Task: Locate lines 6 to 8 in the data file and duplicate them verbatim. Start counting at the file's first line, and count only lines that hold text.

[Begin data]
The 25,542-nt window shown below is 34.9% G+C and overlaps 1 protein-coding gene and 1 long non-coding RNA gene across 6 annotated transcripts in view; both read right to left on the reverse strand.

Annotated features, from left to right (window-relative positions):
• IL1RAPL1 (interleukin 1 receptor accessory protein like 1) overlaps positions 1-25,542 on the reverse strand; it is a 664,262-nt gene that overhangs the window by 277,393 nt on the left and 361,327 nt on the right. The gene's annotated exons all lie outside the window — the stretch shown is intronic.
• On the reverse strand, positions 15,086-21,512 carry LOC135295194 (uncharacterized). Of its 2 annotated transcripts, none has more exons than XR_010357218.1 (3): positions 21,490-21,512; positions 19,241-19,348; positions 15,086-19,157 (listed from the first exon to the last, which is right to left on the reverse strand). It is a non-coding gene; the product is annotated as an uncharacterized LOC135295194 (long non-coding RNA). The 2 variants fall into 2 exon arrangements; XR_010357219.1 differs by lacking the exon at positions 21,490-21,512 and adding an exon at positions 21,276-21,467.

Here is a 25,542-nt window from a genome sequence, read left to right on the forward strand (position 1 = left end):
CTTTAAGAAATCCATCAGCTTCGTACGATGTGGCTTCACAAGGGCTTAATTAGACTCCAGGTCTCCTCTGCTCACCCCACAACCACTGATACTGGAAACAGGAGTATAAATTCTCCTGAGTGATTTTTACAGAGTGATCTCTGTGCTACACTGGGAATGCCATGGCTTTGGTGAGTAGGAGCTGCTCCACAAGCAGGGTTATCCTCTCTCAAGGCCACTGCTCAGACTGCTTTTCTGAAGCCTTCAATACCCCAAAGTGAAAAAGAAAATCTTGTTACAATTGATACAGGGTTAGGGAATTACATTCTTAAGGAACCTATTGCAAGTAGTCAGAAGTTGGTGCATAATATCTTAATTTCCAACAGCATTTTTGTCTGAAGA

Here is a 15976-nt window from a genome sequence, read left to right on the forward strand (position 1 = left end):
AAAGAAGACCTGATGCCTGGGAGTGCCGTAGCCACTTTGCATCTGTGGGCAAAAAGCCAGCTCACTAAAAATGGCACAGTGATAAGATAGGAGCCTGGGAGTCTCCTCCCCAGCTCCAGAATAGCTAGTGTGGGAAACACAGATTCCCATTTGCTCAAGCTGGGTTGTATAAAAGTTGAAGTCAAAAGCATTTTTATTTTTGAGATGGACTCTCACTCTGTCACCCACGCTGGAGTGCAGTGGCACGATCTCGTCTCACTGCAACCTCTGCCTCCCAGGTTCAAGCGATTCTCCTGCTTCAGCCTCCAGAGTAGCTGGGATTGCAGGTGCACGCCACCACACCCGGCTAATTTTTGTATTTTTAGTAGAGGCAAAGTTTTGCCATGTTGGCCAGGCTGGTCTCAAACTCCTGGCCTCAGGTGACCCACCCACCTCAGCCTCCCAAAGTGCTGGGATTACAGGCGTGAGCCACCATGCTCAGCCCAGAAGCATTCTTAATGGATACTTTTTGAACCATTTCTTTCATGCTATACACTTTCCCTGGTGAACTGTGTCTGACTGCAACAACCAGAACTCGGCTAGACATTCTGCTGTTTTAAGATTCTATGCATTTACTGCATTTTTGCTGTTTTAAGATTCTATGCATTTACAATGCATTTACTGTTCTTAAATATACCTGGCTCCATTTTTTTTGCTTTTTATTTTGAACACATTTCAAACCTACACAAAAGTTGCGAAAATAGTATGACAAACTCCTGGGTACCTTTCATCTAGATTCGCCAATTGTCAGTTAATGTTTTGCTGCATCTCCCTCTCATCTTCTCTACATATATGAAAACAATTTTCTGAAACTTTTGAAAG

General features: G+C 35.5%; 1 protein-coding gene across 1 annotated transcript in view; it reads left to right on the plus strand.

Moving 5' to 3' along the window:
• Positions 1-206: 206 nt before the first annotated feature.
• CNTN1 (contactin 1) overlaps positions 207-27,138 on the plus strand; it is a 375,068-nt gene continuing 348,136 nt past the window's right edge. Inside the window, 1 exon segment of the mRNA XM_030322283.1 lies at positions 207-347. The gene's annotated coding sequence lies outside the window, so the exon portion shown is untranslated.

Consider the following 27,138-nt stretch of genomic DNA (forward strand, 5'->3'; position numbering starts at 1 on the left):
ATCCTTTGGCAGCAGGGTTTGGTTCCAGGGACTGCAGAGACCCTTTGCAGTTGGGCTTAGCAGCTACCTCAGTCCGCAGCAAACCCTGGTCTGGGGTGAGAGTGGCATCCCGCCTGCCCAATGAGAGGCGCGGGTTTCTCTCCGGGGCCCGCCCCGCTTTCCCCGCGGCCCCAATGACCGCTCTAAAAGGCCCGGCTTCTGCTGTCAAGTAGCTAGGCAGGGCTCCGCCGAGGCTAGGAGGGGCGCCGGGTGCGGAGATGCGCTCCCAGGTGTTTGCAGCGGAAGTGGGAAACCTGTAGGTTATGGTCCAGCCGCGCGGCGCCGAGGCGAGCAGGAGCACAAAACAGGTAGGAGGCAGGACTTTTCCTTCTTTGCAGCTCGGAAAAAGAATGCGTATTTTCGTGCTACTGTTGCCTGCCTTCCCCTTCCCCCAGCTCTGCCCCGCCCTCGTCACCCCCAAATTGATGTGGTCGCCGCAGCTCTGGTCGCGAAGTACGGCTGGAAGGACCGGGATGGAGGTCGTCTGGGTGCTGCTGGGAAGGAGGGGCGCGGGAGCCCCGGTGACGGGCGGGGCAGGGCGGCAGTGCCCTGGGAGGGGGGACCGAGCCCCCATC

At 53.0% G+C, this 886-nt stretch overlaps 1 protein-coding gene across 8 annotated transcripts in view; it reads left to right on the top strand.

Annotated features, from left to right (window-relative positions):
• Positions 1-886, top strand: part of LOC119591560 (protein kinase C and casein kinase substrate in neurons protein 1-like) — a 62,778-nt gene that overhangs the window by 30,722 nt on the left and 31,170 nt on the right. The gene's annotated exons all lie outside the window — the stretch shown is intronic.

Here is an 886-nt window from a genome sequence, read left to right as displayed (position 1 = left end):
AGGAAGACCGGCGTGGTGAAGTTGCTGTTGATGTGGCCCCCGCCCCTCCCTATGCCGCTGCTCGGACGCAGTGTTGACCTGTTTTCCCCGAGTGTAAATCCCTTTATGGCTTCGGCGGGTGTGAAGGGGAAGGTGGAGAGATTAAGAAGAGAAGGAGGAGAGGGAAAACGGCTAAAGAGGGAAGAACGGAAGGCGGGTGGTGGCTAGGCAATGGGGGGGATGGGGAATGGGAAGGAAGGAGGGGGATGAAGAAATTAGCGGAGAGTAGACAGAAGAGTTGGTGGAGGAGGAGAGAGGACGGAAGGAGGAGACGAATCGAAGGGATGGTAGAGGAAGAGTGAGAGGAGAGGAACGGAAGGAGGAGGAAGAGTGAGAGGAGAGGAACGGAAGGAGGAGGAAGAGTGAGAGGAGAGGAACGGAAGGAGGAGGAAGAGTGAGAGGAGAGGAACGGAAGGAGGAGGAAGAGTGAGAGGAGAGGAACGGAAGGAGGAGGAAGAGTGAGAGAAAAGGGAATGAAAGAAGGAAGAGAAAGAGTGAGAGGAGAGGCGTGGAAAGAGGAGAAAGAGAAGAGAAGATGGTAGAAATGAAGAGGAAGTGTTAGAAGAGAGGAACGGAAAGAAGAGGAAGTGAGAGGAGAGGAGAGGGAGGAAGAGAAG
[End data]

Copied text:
CTTTAAGAAATCCATCAGCTTCGTACGATGTGGCTTCACAAGGGCTTAATTAGACTCCAGGTCTCCTCTGCTCACCCCACAACCACTGATACTGGAAACAGGAGTATAAATTCTCCTGAGTGATTTTTACAGAGTGATCTCTGTGCTACACTGGGAATGCCATGGCTTTGGTGAGTAGGAGCTGCTCCACAAGCAGGGTTATCCTCTCTCAAGGCCACTGCTCAGACTGCTTTTCTGAAGCCTTCAATACCCCAAAGTGAAAAAGAAAATCTTGTTACAATTGATACAGGGTTAGGGAATTACATTCTTAAGGAACCTATTGCAAGTAGTCAGAAGTTGGTGCATAATATCTTAATTTCCAACAGCATTTTTGTCTGAAGA

Here is a 15976-nt window from a genome sequence, read left to right on the forward strand (position 1 = left end):
AAAGAAGACCTGATGCCTGGGAGTGCCGTAGCCACTTTGCATCTGTGGGCAAAAAGCCAGCTCACTAAAAATGGCACAGTGATAAGATAGGAGCCTGGGAGTCTCCTCCCCAGCTCCAGAATAGCTAGTGTGGGAAACACAGATTCCCATTTGCTCAAGCTGGGTTGTATAAAAGTTGAAGTCAAAAGCATTTTTATTTTTGAGATGGACTCTCACTCTGTCACCCACGCTGGAGTGCAGTGGCACGATCTCGTCTCACTGCAACCTCTGCCTCCCAGGTTCAAGCGATTCTCCTGCTTCAGCCTCCAGAGTAGCTGGGATTGCAGGTGCACGCCACCACACCCGGCTAATTTTTGTATTTTTAGTAGAGGCAAAGTTTTGCCATGTTGGCCAGGCTGGTCTCAAACTCCTGGCCTCAGGTGACCCACCCACCTCAGCCTCCCAAAGTGCTGGGATTACAGGCGTGAGCCACCATGCTCAGCCCAGAAGCATTCTTAATGGATACTTTTTGAACCATTTCTTTCATGCTATACACTTTCCCTGGTGAACTGTGTCTGACTGCAACAACCAGAACTCGGCTAGACATTCTGCTGTTTTAAGATTCTATGCATTTACTGCATTTTTGCTGTTTTAAGATTCTATGCATTTACAATGCATTTACTGTTCTTAAATATACCTGGCTCCATTTTTTTTGCTTTTTATTTTGAACACATTTCAAACCTACACAAAAGTTGCGAAAATAGTATGACAAACTCCTGGGTACCTTTCATCTAGATTCGCCAATTGTCAGTTAATGTTTTGCTGCATCTCCCTCTCATCTTCTCTACATATATGAAAACAATTTTCTGAAACTTTTGAAAG